What ditching the scales taught me about body image


“SEEING THAT PICTURE OF KENDALL JENNER MAKES ME WANNA K-WORD MYSELF”


On 12th February, Kendall Jenner sent social media wild with selfies at a Skims photoshoot looking undeniably PHENOM.


What was an incredible reception for Kendall and her super-model bod, was a moment of self-loathing and anxiety for millions of other women. My Instagram feed was filled with reposts of the picture alongside crying emojis with an outpouring of admiration for Kendall in one breath, and an admission of self-hatred in the next. It made me sad.


Beautiful women, whose pictures I see on Instagram and think are full of confidence and feel content with their appearance, were suddenly feeling so vulnerable and insecure at the sight of another beautiful woman.


I then went on Twitter and the first tweet I saw, was the opening quote to this post. I think we can assume (or at the very least, hope) that the author was exaggerating. But exaggerating or not, the tweet brings to life the very real problem that us women have of feeling constantly inferior to other women when it comes to how we look.


Body image and self-love has always been a touchy subject for me. Like any woman, I’ve grown up in a world where you’re constantly reminded what beautiful looks like, and that you don’t quite fit the mould. You’re either too skinny, or not skinny enough. ‘Too short to ever be a model’ or too tall and manly. Too black, too hairy, too athletic, too old. We are all just too…. Used to accepting the characteristics that make us who we are and different to everybody else, as flaws.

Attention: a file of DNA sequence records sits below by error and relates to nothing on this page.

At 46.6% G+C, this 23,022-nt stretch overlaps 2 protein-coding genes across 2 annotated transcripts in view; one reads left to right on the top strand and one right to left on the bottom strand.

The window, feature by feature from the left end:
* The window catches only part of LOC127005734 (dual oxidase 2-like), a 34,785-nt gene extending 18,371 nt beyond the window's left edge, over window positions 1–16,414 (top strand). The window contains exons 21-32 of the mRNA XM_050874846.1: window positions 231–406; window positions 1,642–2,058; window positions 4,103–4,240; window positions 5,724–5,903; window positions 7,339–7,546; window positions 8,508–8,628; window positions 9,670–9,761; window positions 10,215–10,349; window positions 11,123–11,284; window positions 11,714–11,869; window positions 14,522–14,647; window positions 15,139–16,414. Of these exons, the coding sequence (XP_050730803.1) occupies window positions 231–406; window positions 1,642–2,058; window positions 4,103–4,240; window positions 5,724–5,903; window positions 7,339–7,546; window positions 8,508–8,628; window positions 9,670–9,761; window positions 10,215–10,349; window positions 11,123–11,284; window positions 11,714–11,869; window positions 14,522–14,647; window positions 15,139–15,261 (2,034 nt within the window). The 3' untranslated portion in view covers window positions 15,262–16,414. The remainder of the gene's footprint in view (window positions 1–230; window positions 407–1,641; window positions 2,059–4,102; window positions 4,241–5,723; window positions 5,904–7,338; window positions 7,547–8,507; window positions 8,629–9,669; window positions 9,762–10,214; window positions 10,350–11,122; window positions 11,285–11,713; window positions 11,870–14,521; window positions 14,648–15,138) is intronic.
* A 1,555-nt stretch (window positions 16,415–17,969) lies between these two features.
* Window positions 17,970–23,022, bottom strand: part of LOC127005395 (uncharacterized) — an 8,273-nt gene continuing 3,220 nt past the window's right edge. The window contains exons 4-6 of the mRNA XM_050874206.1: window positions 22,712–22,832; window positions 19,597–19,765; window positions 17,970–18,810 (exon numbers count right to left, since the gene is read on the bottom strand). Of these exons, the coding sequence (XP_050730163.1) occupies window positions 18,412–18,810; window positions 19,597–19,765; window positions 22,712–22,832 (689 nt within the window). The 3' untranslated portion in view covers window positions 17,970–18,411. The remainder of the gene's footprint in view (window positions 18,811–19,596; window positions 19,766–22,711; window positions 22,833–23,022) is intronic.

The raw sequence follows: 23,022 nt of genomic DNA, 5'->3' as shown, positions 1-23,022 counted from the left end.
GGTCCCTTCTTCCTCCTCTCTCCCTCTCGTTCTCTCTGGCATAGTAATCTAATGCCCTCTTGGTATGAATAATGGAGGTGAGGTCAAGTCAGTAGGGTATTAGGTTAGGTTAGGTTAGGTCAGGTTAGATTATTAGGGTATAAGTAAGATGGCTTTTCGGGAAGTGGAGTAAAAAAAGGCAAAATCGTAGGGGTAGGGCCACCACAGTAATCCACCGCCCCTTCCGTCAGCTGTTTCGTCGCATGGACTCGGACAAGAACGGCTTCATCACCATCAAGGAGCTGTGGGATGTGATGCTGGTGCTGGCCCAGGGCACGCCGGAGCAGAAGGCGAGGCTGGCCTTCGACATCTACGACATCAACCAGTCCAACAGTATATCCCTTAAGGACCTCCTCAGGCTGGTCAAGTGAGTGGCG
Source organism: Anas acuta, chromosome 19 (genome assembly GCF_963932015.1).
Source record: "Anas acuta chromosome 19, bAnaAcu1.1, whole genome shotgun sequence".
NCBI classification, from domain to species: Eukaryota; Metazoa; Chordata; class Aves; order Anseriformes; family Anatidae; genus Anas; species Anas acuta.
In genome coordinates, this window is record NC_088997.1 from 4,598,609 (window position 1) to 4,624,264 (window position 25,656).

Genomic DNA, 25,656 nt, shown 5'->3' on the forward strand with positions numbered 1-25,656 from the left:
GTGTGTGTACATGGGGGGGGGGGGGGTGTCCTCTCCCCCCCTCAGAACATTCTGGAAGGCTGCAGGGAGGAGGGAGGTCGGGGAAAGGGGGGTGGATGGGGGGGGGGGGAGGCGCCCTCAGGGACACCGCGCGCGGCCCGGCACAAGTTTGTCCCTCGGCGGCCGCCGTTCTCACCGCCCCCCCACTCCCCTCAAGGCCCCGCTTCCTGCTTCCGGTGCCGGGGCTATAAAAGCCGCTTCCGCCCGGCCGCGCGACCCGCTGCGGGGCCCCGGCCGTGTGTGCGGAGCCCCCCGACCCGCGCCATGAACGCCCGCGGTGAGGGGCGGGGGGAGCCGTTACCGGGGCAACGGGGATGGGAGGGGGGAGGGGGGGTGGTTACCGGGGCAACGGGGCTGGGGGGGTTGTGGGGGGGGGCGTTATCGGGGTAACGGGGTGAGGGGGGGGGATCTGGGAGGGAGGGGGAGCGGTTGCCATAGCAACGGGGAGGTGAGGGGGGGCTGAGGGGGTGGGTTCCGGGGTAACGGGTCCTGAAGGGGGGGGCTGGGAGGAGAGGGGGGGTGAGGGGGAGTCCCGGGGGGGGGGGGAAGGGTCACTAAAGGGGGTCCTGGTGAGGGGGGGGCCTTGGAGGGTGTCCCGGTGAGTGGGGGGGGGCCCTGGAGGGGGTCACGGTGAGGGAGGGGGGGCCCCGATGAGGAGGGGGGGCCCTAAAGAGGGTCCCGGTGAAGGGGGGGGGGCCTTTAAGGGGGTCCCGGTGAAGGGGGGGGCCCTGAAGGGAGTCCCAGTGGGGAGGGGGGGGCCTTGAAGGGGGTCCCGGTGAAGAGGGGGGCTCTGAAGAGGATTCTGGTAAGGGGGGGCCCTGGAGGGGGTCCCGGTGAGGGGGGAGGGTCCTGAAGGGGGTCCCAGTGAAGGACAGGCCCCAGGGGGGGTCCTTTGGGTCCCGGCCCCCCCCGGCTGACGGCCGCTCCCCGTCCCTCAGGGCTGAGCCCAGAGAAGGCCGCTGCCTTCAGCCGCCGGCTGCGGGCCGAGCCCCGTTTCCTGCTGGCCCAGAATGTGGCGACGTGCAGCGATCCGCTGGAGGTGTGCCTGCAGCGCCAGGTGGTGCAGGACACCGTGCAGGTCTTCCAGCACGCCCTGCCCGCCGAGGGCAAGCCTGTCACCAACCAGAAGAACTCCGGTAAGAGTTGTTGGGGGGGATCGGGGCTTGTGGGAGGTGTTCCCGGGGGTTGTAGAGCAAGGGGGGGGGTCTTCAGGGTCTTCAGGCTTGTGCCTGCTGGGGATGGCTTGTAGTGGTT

Last year, I made the decision to stop weighing myself. I was sick and tired of the weekly cycle of stepping onto the scales and letting my self-worth be determined by the number that came up. I didn’t realise how unhealthy my relationship with my body was until I ditched the scales. And at the time, I didn’t realise how much this decision was going to change my entire mindset.


But here we are, over a year later and I’ve learnt a lot…


Once I dropped one insecurity (my weight), I found it easier to drop all of the others too. It was a chain reaction where I’d given myself a taste of contentment, and it wasn’t enough. I wanted to immerse myself in it.


My years of cruelty towards myself transformed into kindness and I suddenly felt at peace with my body for the very first time. Something I never thought possible.


It wasn’t easy to go from always knowing how much I weighed to having no clue whatsoever. But I’m so glad I stuck with it and I feel mentally stronger for it. For the first time ever, I feel confident and self-assured, and proud that I’ve managed to detach myself from a mindset that I let consume me for so long.